Mathematics Stack Exchange is a question and answer site for people studying math at any level and professionals in related fields. Join them; it only takes a minute:

Sign up
Here's how it works:
  1. Anybody can ask a question
  2. Anybody can answer
  3. The best answers are voted up and rise to the top

Prove that, where $a,b, \ldots, e$ are real numbers and $a \neq 0$, if $ax + by = c$ has the same solution set as $ax+dy=e$ then they are the same equation. What if $a=0$?

Note: If $a \ne 0$ then the solution set of the first equation is $\{(x,y) \mid x=c-by/a\}$.

share|cite|improve this question

Follow the supplied hint: evaluate $\rm\ x = (c-b\: y)/a = (e-d\:y)/a\ $ at $\rm\ y = 0\ $ and $\rm\ y = -1$

More generally, see also this closely related recent question.

share|cite|improve this answer


If $ax + by = c$ has the same solution set as $ax + dy = e$ then any pair $(x,y)$ solving the first equation solves the second too. Let $(x,y)$ and $(x',y')$ with $y \neq y'$ be solutions. Subtracting the two we have $(b - d)y = c - e$ and $(b - d)y' = c - e$ but the only way for $(b - d)y = (b - d)y'$ to hold is when $b = d$, because $y$ is not equal to $y'$. Clearly then, $0 = c - e$ and this proves that $c = e$.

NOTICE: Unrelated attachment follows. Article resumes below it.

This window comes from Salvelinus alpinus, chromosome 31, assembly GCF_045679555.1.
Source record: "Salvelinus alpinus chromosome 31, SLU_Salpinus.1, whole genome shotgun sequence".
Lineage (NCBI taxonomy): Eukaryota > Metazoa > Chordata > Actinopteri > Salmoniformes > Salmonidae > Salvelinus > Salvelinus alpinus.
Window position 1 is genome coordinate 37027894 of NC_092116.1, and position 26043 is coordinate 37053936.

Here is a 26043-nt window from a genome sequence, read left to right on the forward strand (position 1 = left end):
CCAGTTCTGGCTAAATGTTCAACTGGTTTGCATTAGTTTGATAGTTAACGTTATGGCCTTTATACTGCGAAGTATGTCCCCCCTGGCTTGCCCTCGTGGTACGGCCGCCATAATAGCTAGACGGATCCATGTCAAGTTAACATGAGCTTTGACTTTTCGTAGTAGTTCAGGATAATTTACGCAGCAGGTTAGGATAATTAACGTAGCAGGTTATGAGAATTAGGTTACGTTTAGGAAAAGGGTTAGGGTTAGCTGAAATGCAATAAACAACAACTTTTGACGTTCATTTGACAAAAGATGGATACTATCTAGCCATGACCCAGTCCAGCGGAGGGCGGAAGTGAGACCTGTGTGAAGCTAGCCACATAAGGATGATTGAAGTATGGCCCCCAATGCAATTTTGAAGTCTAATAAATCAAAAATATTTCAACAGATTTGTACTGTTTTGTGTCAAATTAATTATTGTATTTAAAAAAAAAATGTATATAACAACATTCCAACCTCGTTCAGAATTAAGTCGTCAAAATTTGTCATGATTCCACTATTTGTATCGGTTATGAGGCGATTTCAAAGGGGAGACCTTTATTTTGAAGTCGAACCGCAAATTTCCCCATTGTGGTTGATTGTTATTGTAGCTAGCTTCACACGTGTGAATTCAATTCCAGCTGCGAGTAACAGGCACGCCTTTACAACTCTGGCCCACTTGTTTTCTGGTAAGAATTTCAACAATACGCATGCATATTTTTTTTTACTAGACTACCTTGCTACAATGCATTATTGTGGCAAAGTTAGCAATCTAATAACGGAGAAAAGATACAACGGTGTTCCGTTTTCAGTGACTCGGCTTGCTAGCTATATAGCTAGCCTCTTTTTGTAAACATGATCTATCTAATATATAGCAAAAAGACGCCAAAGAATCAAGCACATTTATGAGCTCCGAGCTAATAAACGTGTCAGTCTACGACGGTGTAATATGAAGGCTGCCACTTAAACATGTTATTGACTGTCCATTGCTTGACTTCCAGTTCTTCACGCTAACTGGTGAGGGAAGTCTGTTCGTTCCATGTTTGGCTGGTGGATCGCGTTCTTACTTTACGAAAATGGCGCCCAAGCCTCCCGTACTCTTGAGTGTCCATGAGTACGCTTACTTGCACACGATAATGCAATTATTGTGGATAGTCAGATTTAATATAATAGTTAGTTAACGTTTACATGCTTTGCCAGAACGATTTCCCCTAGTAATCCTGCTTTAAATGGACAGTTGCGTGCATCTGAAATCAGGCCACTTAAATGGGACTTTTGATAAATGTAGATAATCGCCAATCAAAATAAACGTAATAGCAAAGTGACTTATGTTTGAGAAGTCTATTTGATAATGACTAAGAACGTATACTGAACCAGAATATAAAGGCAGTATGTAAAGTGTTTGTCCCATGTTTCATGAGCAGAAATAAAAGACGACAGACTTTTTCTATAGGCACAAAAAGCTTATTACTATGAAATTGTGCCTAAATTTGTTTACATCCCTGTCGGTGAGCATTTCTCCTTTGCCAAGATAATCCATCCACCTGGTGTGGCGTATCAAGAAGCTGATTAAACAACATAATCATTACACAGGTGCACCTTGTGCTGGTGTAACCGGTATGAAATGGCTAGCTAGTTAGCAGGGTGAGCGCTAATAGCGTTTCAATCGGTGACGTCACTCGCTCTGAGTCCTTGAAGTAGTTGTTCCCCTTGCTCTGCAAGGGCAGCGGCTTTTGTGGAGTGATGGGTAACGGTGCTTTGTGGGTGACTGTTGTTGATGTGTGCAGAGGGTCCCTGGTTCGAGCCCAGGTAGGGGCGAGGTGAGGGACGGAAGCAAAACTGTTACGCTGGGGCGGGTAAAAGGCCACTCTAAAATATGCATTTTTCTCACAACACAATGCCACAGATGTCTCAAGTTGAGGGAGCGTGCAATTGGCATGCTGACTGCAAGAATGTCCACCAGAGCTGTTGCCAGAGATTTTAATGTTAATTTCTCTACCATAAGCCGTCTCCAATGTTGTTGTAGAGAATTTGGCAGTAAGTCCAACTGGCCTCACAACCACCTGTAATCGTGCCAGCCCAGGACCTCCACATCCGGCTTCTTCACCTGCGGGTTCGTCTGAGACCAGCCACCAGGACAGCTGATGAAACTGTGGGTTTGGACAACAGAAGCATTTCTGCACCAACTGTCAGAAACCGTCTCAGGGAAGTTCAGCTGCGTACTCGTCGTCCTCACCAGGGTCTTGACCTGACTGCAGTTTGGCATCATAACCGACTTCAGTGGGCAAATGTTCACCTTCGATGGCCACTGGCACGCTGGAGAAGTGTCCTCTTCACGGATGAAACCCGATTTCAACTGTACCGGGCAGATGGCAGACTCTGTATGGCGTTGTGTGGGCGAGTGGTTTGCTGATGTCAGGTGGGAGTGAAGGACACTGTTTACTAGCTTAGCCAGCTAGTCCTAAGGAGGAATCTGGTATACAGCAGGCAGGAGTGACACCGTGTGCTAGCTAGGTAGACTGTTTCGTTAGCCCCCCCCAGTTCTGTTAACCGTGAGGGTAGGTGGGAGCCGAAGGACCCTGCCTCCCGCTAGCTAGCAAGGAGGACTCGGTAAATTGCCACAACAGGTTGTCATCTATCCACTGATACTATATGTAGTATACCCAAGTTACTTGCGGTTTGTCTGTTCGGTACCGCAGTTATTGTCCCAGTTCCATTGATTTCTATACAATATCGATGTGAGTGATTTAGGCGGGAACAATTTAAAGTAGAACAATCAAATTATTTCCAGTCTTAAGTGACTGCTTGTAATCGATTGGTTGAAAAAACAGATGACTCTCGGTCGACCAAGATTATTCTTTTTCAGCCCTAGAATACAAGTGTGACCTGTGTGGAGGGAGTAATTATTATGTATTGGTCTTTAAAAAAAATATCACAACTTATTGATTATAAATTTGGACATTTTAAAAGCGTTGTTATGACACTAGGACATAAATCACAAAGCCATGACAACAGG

The reason this proof does not go through when $a = 0$ is because there are no solutions with $y$ distinct.

share|cite|improve this answer
@muad: To avoid a circular proof you need to explicitly say why there are solutions with different values of y. – Bill Dubuque Nov 7 '10 at 17:49
I don't think there's an official response regarding homework questions yet, but there seems to be a consensus to not give answers that could be "copied verbatim and submitted as a solution". See: – Douglas S. Stones Nov 8 '10 at 2:13

Your Answer


By posting your answer, you agree to the privacy policy and terms of service.

Not the answer you're looking for? Browse other questions tagged or ask your own question.